In May 2020, millions of poor workers and their families walked back to their villages in Uttar Pradesh, Bihar, Madhya Pradesh, West Bengal and other states, leaving behind the metropolises. Images of their plight made headlines across the world, on our TV screens and social media, and splashed across newspaper front pages. But they are no longer in the news. Although, back in their villages, they and other rural workers face massive unemployment, food insecurity and the spread of COVID-19.
VMFT is organizing a program to raise awareness about the situation of migrant workers in India, share experiences across key states and identify potential solutions to protect their rights and livelihoods.We will bring together government officials, researchers, policy makers, NGOs supporting the workers, activists, and media professionals.
Two months after the ‘long march’ of millions of migrant workers, the Indian public still does not fully know how many of our fellow citizens have returned to their villages. Nor do we know from which cities they went, or to which states or localities they travelled. From Kerala, government reports indicate that over 300,000 workers returned on the ‘Shramik’ trains, primarily to West Bengal, Bihar and Odisha. We also know little about the conditions in which they are living. With rural unemployment and COVID-19 cases mounting, the misery in India’s heartland states is deepening. If malnutrition increases amongst the young and children are unable to attend school, COVID-19 will affect not just the current working generation, but also future generations. We need to better understand and publicize the conditions faced by this large and vulnerable section of Indian citizens in order to protect their livelihoods, health, well-being and development prospects through public policy and programs, and to avert future disasters.
In 2017, the World Economic Forum (WEF), as part of its India Economic Summit, declared that “We must not forget” the 139 million “internal migrants” in India, a number based on the 2011 Census. As is clear now, these workers were never remembered. Even their numbers are not accurately known: inter-state migrants are estimated to be about 60 million. Now, there is a danger, that after the brief spell in the media spotlight in May, they will be forgotten again unless we make a concerted effort to understand and share their stories. In order to develop better policies and programs, we need both up to date quantitative data and qualitative information.
On paper, migrant workers have several legal protections. The Interstate Migrant Workmen (Regulation of Employment and Conditions of Service) Act, 1979 has strong provisions, such as the requirement that all establishments using inter-state migrants should be registered; and that contractors who recruit them should be licensed supply information to state government authorities. Additionally, inter-state migrants should have parity in wages with in-state workers, various allowances and free medical facilities, among other benefits. COVID-19 showed that these provisions were hardly implemented in most of the ‘receiving’ states; most state governments could not even estimate the numbers of migrants accurately, let alone provide services to them. In the absence of state government programs, many NGOs have been active in registering and providing services to these migrants, providing another source of valuable experience.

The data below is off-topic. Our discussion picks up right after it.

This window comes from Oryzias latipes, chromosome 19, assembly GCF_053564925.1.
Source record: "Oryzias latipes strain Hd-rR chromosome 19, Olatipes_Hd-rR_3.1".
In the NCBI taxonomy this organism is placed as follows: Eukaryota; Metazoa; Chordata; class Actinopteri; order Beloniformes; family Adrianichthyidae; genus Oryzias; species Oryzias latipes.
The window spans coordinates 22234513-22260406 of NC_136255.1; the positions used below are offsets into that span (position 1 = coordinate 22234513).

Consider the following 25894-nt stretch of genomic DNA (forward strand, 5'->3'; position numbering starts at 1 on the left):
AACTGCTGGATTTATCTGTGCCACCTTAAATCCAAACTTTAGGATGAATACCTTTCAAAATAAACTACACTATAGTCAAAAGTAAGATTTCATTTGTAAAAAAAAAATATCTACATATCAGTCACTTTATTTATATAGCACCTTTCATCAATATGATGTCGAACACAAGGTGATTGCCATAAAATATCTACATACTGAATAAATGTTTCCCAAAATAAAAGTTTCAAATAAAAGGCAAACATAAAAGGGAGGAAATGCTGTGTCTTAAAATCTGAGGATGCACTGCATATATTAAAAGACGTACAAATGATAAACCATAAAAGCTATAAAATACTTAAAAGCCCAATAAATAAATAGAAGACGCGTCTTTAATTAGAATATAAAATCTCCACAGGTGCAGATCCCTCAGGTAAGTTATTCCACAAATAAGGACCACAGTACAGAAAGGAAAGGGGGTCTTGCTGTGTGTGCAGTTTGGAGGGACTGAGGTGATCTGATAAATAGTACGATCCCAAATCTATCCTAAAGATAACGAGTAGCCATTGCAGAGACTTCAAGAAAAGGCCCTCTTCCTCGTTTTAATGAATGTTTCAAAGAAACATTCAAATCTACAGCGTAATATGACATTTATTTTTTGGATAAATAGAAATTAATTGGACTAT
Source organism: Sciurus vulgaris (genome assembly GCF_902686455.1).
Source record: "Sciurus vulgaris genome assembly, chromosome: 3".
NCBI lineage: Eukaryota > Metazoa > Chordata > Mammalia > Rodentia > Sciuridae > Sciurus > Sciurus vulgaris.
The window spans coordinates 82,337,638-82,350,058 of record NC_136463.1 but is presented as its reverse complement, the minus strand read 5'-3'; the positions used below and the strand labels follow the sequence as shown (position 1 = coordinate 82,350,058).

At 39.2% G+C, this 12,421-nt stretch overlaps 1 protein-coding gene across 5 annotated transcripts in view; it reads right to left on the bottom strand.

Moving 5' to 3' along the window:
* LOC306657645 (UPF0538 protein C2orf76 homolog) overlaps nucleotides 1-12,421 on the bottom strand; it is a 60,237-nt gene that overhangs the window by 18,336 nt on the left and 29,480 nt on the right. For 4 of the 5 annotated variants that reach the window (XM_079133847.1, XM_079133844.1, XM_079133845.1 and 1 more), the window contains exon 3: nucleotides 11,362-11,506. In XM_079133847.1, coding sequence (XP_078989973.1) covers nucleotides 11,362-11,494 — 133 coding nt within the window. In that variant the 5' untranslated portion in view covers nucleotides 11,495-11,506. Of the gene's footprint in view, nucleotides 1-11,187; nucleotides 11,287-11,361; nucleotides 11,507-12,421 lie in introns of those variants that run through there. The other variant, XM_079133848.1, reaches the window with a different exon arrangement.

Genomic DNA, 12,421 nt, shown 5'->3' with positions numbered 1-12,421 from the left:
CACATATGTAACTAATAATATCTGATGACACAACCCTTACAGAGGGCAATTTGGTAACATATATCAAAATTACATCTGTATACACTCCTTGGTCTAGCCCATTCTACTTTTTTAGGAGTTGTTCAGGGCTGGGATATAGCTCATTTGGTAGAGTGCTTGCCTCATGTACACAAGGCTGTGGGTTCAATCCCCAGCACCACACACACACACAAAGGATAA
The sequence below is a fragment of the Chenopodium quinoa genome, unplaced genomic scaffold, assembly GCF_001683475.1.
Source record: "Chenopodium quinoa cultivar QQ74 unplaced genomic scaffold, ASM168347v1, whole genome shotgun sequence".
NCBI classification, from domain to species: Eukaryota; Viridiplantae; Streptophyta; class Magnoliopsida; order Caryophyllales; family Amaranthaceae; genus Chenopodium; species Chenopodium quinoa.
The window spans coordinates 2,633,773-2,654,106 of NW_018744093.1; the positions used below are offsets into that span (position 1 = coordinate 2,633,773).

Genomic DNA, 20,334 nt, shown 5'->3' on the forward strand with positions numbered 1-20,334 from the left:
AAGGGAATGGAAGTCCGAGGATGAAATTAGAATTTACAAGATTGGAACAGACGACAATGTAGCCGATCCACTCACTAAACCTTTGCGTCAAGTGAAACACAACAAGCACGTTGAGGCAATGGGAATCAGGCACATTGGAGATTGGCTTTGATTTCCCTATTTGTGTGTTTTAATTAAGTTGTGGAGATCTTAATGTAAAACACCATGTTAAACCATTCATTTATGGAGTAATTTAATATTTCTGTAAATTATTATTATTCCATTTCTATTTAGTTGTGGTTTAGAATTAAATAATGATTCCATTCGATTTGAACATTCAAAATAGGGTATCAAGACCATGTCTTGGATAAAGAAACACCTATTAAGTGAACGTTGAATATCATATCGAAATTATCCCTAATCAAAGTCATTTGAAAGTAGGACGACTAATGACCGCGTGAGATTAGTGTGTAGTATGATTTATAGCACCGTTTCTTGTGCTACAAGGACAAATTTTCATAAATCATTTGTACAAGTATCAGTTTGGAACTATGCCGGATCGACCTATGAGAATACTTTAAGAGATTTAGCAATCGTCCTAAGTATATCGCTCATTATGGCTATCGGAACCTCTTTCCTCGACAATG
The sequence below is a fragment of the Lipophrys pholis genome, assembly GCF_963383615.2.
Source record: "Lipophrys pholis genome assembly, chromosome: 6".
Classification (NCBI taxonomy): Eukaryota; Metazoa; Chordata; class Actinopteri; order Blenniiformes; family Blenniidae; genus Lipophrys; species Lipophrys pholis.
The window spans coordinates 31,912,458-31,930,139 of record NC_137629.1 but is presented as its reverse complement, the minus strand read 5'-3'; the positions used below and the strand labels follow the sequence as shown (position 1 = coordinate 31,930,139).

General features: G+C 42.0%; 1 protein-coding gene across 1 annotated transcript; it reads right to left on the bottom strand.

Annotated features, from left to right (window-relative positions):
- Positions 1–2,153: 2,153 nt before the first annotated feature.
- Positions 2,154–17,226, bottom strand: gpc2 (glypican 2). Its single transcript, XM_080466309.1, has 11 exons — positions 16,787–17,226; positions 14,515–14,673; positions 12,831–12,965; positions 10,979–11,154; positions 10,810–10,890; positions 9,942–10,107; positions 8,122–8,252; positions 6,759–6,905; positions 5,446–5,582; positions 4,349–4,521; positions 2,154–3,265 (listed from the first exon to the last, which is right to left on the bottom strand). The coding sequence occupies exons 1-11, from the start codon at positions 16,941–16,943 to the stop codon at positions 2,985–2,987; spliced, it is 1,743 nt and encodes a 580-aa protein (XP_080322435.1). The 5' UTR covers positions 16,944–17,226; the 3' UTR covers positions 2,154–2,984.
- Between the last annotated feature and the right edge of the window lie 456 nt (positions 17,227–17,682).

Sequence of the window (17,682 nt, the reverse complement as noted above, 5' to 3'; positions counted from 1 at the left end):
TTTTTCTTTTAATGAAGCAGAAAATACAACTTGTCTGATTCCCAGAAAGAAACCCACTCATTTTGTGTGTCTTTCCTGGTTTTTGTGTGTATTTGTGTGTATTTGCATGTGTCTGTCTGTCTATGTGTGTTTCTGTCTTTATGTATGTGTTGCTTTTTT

In contrast with other states, Kerala was able to identify the migrant workers individually, provide them shelter, food and medical facilities and ensure safe transport back to their home states for those who wished to return. These measures were only possible because of earlier action by the Kerala government to register the workers. There was also a broad political and social consensus that the inter-state workers required protection and safety, like other citizens of the state. All political parties agreed on the measures. Other states can benefit from Kerala’s experience, while Kerala can further develop its policies and programs by learning from the best experiences internationally on supporting migrants and adapting these experiences to the local context.
Meanwhile, across India, the construction, manufacturing and services sectors in the big and small cities, and large scale commercial agricultural operations, are feeling the impacts of labor shortages.. Hence, there is a concerted move to bring back migrant labor. Faced with rural poverty, many workers who had left are likely to be eager to return to urban centres, despite the on-going risks of COVID-19 and the lack of adequate legal and social protection. There is a danger that instead of strengthening legal protections for these workers, there will be further pressure to weaken existing legal provisions in order to promote economic recovery.
COVID-19 shows that a short-sighted approach to accelerate economic growth by ‘saving costs’ for employers – through not providing for the protection of workers and the most vulnerable – ultimately inflicts enormous costs on society as a whole. The sufferings experienced by our migrant workers during, and since, their long march in the summer of 2020 should not be in vain. We must use this moment to hear and share their stories, to strengthen the laws and programs designed to protect our workers, and to ensure their implementation.